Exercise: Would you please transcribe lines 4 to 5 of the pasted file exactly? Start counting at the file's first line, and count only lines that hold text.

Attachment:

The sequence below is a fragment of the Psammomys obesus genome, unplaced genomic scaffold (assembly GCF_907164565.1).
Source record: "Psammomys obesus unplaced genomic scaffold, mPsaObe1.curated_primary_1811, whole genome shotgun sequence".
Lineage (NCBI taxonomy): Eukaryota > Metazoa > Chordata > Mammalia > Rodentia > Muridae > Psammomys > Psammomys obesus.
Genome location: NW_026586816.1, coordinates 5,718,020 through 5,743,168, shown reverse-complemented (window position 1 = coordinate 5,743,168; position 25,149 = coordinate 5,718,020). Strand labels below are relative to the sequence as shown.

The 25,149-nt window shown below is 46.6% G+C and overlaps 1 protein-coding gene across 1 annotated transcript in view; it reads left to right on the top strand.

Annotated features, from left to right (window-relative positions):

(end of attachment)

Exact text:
Genome location: NW_026586816.1, coordinates 5,718,020 through 5,743,168, shown reverse-complemented (window position 1 = coordinate 5,743,168; position 25,149 = coordinate 5,718,020). Strand labels below are relative to the sequence as shown.

The 25,149-nt window shown below is 46.6% G+C and overlaps 1 protein-coding gene across 1 annotated transcript in view; it reads left to right on the top strand.